Delaware Big House Ceremony

Delaware Big House Ceremony

Late October
The Lenape Indians—formerly referred to as Delaware Indians by early European settlers—once lived in what is now New Jersey, southeastern New York, eastern Pennsylvania, Delaware, and parts of western Connecticut, but like many other native peoples, most eventually moved to the western territories. Their faith was known as the Big House Religion, and each autumn the Lenape observed the Big House Ceremony, a 12-day long affair in which members of the tribe would camp around the lodge and celebrate their homecoming. The ceremony included purification rites, a deer hunt, drumming and dancing, and a sacred feast. The Big House was a large log building with doorways positioned facing the east and the west, and was the gathering place for sacred communal observances. The last known Big House Ceremony was held in 1924.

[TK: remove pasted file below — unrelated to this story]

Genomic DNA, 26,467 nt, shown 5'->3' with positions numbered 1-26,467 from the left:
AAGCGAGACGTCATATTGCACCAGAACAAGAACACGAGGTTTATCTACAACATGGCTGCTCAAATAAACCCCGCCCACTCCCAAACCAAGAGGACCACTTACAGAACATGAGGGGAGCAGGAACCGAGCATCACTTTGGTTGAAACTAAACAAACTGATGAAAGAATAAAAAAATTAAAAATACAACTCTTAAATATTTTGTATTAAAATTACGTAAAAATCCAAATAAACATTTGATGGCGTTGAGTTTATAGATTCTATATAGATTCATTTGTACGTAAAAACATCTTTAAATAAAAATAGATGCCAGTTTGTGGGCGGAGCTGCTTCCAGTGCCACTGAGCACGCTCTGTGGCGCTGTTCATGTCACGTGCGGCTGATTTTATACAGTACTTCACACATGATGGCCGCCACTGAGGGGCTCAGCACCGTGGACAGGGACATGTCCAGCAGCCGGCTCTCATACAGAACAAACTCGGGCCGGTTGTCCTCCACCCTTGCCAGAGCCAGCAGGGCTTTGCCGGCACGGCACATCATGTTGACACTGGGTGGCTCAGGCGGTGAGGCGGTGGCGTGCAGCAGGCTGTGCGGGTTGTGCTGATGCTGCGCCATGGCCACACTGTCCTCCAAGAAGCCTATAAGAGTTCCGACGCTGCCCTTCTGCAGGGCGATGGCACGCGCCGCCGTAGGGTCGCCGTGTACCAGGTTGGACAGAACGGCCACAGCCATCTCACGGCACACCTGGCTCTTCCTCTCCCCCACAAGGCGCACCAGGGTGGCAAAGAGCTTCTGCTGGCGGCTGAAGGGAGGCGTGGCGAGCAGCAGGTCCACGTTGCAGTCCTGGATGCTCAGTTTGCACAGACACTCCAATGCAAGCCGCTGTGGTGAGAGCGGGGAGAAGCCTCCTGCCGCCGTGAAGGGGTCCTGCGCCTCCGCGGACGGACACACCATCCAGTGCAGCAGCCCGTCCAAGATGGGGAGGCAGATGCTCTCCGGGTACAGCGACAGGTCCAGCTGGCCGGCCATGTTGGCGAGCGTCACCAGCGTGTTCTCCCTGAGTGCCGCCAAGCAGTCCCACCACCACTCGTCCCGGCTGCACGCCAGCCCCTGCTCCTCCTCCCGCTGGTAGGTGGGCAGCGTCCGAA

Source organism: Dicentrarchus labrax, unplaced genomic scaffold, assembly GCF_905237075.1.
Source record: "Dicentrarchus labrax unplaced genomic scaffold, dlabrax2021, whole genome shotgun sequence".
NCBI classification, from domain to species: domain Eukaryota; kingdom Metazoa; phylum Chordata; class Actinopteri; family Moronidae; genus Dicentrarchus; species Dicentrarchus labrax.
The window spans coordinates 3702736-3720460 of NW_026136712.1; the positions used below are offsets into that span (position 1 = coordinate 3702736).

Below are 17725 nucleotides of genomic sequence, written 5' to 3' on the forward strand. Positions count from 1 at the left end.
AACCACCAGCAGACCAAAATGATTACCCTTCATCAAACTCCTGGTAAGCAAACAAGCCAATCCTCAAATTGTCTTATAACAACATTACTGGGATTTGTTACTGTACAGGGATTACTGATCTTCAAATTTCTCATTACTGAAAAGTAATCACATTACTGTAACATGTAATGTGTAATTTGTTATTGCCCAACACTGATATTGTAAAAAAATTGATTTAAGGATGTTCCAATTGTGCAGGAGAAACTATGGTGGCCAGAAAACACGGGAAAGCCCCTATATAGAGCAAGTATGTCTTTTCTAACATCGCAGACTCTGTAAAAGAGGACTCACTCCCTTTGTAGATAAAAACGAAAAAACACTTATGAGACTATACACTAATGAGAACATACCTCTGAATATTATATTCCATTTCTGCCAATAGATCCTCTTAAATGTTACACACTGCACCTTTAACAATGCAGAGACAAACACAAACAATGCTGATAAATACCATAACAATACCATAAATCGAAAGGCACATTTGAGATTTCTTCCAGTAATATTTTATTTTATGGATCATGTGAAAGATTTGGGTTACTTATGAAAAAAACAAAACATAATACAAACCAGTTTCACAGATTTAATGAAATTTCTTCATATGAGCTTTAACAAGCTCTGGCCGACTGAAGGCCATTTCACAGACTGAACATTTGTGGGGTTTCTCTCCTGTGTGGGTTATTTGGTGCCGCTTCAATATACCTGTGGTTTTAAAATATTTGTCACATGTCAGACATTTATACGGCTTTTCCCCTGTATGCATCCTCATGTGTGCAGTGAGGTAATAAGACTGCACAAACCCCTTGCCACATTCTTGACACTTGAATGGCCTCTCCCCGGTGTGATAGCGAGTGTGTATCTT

SOURCES:
EncyNatAmerRel-2001, p. 19
EndurHarv-1995, p. 56
(c)
Full browser ?